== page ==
Natural Resources, School of

 

Date of this Version

2014

Citation

Published in Geoderma 213 (2014) 64–73. DOI: 10.1016/j.geoderma.2013.07.013

Comments

This article is a U.S. government work and is not subject to copyright in the United States.

Abstract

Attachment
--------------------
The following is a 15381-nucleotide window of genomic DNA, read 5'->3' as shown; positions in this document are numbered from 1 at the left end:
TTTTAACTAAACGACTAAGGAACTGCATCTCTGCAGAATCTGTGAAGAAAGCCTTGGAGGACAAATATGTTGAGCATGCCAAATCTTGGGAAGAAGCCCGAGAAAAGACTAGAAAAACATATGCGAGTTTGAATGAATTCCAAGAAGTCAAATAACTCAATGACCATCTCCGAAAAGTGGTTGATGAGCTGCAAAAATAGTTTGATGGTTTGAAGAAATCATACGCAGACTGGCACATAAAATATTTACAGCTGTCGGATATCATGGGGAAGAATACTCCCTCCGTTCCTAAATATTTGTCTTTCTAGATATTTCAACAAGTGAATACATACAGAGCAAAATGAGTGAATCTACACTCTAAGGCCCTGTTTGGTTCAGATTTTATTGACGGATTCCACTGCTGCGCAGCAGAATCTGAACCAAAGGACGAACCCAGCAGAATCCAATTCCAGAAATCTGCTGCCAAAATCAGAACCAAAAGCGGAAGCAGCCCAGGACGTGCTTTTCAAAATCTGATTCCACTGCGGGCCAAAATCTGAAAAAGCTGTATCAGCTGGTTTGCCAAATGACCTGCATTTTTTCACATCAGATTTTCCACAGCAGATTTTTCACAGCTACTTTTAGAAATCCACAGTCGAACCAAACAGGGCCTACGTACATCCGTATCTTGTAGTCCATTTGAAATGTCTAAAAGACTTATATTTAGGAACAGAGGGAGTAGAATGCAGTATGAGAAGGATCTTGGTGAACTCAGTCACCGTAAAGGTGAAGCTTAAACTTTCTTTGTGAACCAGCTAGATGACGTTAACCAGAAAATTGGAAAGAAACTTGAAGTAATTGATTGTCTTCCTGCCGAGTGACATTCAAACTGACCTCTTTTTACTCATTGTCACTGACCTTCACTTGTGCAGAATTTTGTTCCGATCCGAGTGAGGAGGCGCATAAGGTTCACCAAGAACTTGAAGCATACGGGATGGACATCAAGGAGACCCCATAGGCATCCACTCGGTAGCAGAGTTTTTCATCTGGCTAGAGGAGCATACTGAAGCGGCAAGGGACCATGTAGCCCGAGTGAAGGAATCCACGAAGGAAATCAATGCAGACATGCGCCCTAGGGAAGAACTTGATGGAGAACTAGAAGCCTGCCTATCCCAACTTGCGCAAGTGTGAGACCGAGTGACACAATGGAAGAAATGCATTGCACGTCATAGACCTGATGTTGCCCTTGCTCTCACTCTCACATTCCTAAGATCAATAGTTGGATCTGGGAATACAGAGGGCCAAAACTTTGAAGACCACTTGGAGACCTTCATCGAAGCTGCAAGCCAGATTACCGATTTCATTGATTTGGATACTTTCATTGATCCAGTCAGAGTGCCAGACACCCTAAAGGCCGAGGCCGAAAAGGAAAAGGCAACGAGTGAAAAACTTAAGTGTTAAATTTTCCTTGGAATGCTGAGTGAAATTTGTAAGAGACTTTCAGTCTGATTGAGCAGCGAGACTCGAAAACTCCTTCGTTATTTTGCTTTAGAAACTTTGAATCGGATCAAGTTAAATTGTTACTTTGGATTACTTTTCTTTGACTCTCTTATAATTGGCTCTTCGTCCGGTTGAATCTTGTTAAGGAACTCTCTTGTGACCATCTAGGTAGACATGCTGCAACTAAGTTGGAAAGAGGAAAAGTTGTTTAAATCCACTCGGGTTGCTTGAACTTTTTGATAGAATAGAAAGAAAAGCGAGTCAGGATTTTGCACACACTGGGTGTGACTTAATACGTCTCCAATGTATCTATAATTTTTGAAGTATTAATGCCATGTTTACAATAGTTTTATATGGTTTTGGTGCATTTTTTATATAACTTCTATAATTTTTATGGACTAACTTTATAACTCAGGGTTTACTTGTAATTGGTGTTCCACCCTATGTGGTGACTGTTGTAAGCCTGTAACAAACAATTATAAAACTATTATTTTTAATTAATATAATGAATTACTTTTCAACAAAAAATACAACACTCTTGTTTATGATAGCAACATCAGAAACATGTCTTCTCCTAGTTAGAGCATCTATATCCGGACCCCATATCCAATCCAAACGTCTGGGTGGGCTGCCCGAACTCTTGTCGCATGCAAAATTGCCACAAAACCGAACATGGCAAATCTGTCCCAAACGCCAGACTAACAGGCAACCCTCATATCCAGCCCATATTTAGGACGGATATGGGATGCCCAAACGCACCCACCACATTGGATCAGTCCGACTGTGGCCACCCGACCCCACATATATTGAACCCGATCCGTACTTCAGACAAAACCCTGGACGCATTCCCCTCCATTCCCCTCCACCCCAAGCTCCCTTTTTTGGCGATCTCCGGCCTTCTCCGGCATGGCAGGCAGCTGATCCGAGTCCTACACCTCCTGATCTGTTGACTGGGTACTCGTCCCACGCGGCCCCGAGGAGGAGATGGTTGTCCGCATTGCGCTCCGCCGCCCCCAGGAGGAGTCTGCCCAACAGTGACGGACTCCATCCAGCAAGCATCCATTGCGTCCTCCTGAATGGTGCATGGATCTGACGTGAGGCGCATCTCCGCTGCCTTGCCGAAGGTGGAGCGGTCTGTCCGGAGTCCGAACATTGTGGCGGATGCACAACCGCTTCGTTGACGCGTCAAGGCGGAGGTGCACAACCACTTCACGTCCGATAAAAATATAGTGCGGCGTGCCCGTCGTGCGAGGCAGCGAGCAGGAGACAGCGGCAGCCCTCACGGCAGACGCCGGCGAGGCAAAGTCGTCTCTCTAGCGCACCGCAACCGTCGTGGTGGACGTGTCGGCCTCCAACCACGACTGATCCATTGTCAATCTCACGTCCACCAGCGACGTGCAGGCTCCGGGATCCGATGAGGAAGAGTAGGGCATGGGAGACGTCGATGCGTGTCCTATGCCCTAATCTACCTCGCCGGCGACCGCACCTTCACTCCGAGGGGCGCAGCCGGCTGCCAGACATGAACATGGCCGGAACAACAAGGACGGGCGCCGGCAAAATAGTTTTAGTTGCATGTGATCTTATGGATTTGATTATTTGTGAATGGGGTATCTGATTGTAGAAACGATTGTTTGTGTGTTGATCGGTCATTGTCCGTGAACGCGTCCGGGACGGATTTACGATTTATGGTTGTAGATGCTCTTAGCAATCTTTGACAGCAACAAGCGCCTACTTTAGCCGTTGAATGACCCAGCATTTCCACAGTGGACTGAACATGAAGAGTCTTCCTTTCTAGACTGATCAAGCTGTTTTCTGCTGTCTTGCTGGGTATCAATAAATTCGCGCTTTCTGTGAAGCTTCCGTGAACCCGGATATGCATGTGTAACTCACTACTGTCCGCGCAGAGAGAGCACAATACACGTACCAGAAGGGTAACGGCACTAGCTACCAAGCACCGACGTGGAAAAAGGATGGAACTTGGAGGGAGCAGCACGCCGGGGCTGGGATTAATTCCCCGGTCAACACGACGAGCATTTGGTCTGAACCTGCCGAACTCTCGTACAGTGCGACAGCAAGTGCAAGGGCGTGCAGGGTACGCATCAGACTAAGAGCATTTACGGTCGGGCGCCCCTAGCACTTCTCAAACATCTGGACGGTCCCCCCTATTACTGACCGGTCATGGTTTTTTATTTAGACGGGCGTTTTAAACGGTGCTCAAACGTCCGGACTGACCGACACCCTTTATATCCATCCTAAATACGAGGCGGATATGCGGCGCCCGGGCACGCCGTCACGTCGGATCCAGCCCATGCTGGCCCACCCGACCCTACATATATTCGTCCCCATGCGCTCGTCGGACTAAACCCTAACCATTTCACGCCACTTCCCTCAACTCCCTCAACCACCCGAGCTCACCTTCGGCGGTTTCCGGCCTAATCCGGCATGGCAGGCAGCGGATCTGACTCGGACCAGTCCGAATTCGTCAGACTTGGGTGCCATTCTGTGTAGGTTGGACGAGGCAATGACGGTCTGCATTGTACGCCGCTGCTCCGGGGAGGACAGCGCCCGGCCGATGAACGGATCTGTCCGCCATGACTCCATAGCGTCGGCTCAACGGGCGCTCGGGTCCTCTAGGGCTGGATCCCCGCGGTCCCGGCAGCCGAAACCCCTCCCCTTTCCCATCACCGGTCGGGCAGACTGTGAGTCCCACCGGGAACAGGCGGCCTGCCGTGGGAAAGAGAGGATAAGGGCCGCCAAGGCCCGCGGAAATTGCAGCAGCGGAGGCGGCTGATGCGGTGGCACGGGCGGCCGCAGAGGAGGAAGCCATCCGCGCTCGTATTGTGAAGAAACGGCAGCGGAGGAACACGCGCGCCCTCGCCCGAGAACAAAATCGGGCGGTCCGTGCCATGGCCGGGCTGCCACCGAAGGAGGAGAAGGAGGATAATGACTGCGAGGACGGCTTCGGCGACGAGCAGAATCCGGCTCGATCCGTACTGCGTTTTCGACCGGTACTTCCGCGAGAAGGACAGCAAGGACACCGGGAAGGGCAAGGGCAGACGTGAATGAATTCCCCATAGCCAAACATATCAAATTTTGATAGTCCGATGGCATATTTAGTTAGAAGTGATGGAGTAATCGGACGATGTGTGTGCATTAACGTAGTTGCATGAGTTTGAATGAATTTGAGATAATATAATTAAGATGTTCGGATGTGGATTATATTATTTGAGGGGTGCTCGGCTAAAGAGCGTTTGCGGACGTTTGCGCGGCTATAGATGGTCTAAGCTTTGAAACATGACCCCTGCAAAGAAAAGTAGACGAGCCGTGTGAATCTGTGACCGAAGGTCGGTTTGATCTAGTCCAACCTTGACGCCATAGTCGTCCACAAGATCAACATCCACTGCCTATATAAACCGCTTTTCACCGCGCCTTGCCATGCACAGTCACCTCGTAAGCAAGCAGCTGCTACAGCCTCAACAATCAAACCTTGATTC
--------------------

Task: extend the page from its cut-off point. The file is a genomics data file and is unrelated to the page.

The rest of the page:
Soil bulk density (ρb) is important because of its direct effect on soil properties (e.g., porosity, soilmoisture availability) and crop yield. Additionally, ρb measurements are needed to express soil organic carbon (SOC) and other nutrient stocks on an area basis (kg ha−1). However, ρbmeasurements are commonlymissing fromdatabases for reasons that include omission due to sampling constraints and laboratory mishandling. The objective of this study was to investigate the performance of novel pedotransfer functions (PTFs) in predicting ρb as a function of textural class and basic pedon description information extracted from the horizon of interest (the horizon for which ρb is being predicted), and ρb, textural class, and basic pedon description information extracted from horizons above or below and directly adjacent or not adjacent to the horizon of interest. A total of 2,680 pedons (20,045 horizons) were gathered from the USDA-NRCS National Soil Survey Center characterization database. Twelve ρb PTFs were developed by combining PTF types, database configurations, and horizon limiting depths. Different PTF types were created considering the direction of prediction in the soil profile: upward and downward prediction models. Multiple database configurations were used to mimic different scenarios of horizons missing ρb values: random missing (e.g., ρb sample lost in transit) and patterned or systematic missing (e.g., no ρb samples collected for horizons N 30 cm depth). For each database configuration scenario, upward and downward models were developed separately. Three limiting depths (20, 30, and 50 cm) were tested to identify any threshold depth between upward and downward models. For both PTF types, validation results indicated thatmodels derived from the database configuration mimicking randomhorizonsmissing ρb performed better than those derived from the configuration mimicking clear patterns of missing ρb measurements. All 12 PTFs performed well (RMSPE: 0.10–0.15 g cm−3). The threshold depth of 50 cm most successfully split the database between upward and downward models. For all PTFs, the ρb of other horizons in the soil profile was the most important variable in predicting ρb. The proposed PTFs provide reasonably accurate ρb predictions, and have the potential to help researchers and other users to fill gaps in their database without complicated data acquisition.